Microsoft Research has made available for download an "add-in" that can save chemical engineers time while writing. Assigned to the Outercurve Foundation as an open-source project, the Chemistry Add-in for Microsoft Word will do the following:
allow for easy insertion and modification of chemical-related info such as formulas, labels, and 2-D depictions, within Microsoft Word
provides the ability to store and expose chemical information in a semantically rich manner
allow for the creation of inline “chemical zones,” the rendering of print-ready visual depictions of chemical structures
The Add-In uses CML (Chemical Mark-up Language), a version of XML that not only enables chemical writing in Microsoft Word 2007 and 2010 but also includes the data behind the writing. According to Microsoft Research:
The Chemistry Add-in and CML help make chemistry documents open, readable, and easily accessible to humans as well as other technologies. The Chemistry Add-in supports publishing and data-mining scenarios for authors, readers, publishers, and others throughout the chemical information community.
Watch a video about the Microsoft Word Chemical Add-In:
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Thanks to innovative business models, the off-grid solar market from sub-Saharan Africa to India has not only been growing, it's picking up serious momentum. But many of the first organizations to bring solar to the poor were nonprofits, which have had a hard time raising enough capital to satisfy the huge demand. That's why the California-based d.light, a for-profit social enterprise, is so important.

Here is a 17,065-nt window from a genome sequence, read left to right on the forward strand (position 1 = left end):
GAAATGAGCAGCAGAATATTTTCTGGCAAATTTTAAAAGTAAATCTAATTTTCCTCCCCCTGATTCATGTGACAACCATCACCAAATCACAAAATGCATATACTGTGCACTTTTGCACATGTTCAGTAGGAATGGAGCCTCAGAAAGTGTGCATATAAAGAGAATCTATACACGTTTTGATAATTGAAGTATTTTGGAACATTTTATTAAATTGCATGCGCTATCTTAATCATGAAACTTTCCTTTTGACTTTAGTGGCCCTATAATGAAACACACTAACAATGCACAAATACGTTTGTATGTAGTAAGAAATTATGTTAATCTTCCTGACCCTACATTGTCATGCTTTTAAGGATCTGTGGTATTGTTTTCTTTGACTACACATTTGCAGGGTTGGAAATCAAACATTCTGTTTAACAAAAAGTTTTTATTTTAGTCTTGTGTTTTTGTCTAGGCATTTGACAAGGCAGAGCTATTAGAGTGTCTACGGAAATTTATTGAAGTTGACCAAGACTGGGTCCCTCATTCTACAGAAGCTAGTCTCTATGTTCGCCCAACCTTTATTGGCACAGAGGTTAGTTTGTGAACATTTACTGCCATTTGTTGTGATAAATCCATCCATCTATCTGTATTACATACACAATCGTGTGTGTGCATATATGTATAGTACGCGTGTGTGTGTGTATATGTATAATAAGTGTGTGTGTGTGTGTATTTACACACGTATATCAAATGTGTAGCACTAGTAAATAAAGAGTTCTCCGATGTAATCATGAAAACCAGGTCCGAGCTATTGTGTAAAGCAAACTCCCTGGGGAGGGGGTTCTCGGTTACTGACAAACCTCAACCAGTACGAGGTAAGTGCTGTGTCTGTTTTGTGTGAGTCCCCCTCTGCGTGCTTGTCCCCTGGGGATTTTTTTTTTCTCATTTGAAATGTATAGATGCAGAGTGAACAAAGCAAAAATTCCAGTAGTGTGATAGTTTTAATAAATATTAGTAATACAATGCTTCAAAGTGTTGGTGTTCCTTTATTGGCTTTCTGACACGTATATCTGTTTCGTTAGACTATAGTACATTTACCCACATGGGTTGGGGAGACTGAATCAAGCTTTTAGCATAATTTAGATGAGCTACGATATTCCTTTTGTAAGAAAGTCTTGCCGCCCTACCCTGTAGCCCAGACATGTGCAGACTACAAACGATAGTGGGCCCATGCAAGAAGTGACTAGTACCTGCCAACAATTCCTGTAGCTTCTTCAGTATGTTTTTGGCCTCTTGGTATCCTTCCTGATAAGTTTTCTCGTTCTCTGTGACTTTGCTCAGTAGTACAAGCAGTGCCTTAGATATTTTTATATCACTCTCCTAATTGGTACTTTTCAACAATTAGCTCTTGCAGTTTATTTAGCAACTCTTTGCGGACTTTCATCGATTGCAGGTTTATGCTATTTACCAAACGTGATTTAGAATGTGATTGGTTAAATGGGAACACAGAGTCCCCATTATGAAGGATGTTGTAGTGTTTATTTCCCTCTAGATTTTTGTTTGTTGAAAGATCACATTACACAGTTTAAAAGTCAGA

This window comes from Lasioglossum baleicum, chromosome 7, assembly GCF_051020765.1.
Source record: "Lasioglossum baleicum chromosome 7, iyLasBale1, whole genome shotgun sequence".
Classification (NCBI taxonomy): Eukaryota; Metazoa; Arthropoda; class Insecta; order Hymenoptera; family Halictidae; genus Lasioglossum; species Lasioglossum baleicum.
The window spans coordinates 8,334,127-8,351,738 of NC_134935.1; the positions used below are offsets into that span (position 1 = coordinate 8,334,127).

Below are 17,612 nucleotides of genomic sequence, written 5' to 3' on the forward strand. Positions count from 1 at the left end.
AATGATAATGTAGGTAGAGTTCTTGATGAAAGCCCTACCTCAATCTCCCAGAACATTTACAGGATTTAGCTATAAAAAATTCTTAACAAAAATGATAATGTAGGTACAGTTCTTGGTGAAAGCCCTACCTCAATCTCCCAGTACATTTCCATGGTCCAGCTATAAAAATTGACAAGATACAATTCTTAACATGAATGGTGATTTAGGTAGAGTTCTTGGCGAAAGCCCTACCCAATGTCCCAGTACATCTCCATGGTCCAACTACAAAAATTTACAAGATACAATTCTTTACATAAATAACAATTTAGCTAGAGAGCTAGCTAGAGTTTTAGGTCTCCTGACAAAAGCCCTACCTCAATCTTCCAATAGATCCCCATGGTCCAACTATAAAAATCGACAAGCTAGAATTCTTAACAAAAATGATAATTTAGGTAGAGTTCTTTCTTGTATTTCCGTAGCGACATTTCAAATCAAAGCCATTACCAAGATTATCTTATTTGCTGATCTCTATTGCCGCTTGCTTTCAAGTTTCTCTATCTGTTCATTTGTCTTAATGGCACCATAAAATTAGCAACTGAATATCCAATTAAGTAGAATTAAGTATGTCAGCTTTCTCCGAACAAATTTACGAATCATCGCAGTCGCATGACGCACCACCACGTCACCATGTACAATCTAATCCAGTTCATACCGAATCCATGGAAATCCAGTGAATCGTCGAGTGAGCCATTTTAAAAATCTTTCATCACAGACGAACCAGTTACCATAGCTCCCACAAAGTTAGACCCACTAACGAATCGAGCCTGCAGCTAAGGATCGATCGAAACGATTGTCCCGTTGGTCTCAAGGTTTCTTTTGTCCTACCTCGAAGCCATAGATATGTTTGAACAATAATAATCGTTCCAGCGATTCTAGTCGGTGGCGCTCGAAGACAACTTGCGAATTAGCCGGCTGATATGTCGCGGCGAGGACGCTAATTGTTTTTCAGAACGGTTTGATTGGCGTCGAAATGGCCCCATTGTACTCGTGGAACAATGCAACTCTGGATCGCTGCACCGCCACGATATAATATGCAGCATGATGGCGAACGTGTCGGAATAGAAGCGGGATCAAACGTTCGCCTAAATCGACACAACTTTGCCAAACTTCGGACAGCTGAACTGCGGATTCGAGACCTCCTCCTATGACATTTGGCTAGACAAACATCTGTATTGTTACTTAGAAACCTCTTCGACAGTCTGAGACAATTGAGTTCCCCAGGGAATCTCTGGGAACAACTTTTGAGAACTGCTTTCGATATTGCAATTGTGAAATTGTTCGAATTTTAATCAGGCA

The off-grid solar lighting specialist has lined up a stellar group of investors for an $11 million investment round, which brings d.light's total to $40 million. This milestone sends a message about the ability of companies in this part of the world to successfully sell products that improve the lives of the poor. (The video is a case history.)
After serious due diligence, investors saw that d.light already made more than 500,000 solar lights a month, thanks to its first big customer: the French oil and gas company Total, which sells d.light's product line throughout Africa as part of its “Access to Energy Program.”
With growth rates similar to the early days of mobile phone expansion, d.light serves over 40 countries through over 10,000 retail outlets, and has sold 6 million solar power products. So as more companies raise the money they need, the world will begin to move meaningfully toward ending energy poverty.
Check out the video in the panel at right.
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